User Retention Playbook

Mastering Customer Retention Strategy

You've invested time and money into acquiring new users—but are you keeping them? With a deliberate focus on customer retention, you can improve retention at all stages of the user lifecycle to reduce churn and boost lifetime value.

Table of Contents
                      CHAPTER 5

                      New user retention

                      As covered in the introduction of this playbook, there are two main ways to improve your retention curve: shift the curve up or flatten it. Improving new user retention shifts the curve up by decreasing the initial drop-off during a user's early experience.

                      Terms to know

                      A new user is someone engaging with your product for the first time. For this playbook, we define a new user as someone using your app for the first time in the current period that you're measuring.

                      Why new user retention matters

                      New user retention is the most commonly and closely analyzed type of retention. And for a good reason: A user's early experience is critical.

                      Leveraging Amplitude user data for iOS and Android apps on 500 million mobile devices, we benchmarked new user retention using both Return On and bracketed retention and found:

                      • 14% of users return to an app on day 7 after installation
                      • 66% of new users don’t return in the first week after installation

                      What this indicates is that the new user experience presents a huge improvement opportunity for retention and growth. If you don't successfully onboard and show value to new users as quickly as possible, there's a very high chance your new user will never return.

                      Think of it like dating: On the first date, you just want to make a good impression and get to the second date—not get married. In the same way, focus your early user experience on getting users to return for the next session. Analyzing new user retention will help you understand your user onboarding experience and value discovery.

                      Understanding your new users provides insight:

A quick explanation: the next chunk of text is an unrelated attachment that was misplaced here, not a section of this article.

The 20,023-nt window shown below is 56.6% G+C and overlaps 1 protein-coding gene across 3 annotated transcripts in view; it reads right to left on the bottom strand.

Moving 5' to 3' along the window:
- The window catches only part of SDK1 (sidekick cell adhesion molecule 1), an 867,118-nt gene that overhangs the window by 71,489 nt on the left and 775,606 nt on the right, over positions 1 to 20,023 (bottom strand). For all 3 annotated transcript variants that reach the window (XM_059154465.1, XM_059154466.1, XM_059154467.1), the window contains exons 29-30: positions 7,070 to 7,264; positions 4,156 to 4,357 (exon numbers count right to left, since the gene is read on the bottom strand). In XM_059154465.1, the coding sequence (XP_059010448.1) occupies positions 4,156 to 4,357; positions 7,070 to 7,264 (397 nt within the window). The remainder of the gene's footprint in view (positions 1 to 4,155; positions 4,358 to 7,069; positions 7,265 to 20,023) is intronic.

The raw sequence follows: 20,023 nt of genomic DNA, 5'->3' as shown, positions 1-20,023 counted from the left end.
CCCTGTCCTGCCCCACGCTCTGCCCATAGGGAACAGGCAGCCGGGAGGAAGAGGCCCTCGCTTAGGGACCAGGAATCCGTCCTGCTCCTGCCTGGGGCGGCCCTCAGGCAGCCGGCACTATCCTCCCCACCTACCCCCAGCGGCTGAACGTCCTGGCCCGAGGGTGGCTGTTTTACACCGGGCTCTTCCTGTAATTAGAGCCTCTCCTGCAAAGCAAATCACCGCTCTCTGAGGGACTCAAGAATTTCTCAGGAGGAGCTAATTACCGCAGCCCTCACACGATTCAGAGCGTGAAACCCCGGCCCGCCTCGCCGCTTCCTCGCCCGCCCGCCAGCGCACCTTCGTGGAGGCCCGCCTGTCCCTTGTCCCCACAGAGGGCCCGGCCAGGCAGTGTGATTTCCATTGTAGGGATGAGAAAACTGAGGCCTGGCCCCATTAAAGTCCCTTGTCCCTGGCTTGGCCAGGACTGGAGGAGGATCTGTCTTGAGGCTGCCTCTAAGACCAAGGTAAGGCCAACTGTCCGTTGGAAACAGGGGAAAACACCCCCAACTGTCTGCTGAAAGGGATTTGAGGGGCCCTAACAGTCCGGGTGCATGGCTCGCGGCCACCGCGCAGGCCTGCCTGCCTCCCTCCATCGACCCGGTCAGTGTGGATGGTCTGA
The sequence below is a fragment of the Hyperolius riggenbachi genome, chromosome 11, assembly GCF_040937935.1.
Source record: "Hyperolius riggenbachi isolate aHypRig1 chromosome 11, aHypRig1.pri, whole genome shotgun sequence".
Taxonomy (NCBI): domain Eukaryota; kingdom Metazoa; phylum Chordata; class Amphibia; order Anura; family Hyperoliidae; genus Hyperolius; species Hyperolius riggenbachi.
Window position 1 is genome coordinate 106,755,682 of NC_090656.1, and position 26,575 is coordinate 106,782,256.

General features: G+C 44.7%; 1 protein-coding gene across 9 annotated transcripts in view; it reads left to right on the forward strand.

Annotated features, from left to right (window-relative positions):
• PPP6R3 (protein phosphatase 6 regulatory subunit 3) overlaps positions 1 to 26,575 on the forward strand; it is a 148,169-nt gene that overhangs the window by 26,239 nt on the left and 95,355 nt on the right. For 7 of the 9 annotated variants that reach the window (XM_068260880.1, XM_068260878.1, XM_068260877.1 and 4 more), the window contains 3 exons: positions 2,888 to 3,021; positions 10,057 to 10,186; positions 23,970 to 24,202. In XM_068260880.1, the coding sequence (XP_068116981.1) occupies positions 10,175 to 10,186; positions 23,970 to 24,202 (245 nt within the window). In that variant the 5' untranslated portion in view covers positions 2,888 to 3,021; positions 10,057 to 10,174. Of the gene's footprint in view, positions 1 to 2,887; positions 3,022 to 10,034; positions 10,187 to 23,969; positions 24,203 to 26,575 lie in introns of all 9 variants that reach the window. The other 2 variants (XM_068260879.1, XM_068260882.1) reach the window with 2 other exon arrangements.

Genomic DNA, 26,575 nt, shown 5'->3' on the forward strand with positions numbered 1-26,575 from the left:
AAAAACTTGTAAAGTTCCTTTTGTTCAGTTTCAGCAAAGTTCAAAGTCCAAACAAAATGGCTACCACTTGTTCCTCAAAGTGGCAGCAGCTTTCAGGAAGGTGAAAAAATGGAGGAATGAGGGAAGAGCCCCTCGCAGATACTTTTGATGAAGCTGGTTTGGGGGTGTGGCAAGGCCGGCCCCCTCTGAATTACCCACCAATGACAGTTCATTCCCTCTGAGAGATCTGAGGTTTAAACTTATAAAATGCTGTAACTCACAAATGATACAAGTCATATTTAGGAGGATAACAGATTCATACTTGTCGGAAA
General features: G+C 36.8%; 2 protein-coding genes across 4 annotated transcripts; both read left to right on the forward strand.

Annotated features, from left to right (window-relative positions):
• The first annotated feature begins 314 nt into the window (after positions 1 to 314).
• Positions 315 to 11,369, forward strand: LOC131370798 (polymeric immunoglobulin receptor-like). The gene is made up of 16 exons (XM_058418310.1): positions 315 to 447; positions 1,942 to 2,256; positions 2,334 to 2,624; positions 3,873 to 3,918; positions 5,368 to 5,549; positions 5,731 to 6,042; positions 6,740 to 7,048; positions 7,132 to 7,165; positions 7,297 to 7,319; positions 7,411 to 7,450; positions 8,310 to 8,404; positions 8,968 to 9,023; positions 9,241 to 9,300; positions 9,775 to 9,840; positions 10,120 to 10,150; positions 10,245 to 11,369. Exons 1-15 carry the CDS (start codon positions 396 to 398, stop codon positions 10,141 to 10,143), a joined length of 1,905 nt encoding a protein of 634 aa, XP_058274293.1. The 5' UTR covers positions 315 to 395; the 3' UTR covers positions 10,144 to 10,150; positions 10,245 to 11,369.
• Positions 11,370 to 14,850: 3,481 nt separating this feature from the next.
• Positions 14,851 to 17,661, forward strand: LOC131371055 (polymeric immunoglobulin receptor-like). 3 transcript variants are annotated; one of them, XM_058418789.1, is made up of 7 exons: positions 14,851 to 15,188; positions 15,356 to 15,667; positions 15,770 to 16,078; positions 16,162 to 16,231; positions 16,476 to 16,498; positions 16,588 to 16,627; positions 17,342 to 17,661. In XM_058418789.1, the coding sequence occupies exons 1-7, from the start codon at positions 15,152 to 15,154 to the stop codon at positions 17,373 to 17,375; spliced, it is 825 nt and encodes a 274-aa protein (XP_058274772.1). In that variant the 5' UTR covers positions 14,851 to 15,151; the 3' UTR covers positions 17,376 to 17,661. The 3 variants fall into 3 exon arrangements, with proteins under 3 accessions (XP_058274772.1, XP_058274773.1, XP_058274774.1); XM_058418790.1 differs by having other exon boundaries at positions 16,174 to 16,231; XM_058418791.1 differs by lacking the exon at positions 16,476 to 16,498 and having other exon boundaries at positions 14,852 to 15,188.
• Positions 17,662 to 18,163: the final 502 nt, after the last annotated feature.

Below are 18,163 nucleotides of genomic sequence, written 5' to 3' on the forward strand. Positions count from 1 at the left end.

• The behaviors and factors contributing to whether a new user retains or churns
                      • How to effectively onboard new users
                      • How to quickly show value to new users early on

                      New users diagnostic

                      First, take the new user cohort you created in Chapter 3, and plot your baseline retention for new users.

                      Investigate user properties and segment your retention curve

                      Once you create your new user cohort, look at user properties to get a high-level understanding of these users. Measuring the breakdown of key user properties can help you identify trends and groups of users to study more closely.

                      You should also segment your retention curve by significant user properties to identify any differences to investigate; for example, platform, location, attribution source, etc.

                      The pie chart shows the breakdown of where new users are coming from. When we segment the new user retention curve by country, we see that although the overall retention curve looks similar across countries, there are some significant differences. For example, by Day 7 users in India have 9.6% higher retention than those in Brazil.

                      If you see differences like this, it's worth digging into the user experiences in these countries to find contributing factors. Are there ways that this company could get its retention in Brazil and other countries to match India?

                      Find behavioral personas of new users

                      Now it's time to look for user personas who are new to your product. Remember, behavioral personas describe distinct ways people use your product. For more background on behavioral personas and their importance, flip back to Chapter 4.

                      Studying your new user personas can help you understand:

                      • Why users try your product
                      • Where new users come from
                      • Patterns of early behavior that might positively or negatively impact retention later

                      By measuring user retention for each persona, you can compare the best-retained clusters to those with lower retention. For personas with high retention, you can hypothesize that their behaviors as new users correlate to their retention. Further testing can confirm whether that's true.

                      Real-life example: New user personas of a B2B SaaS company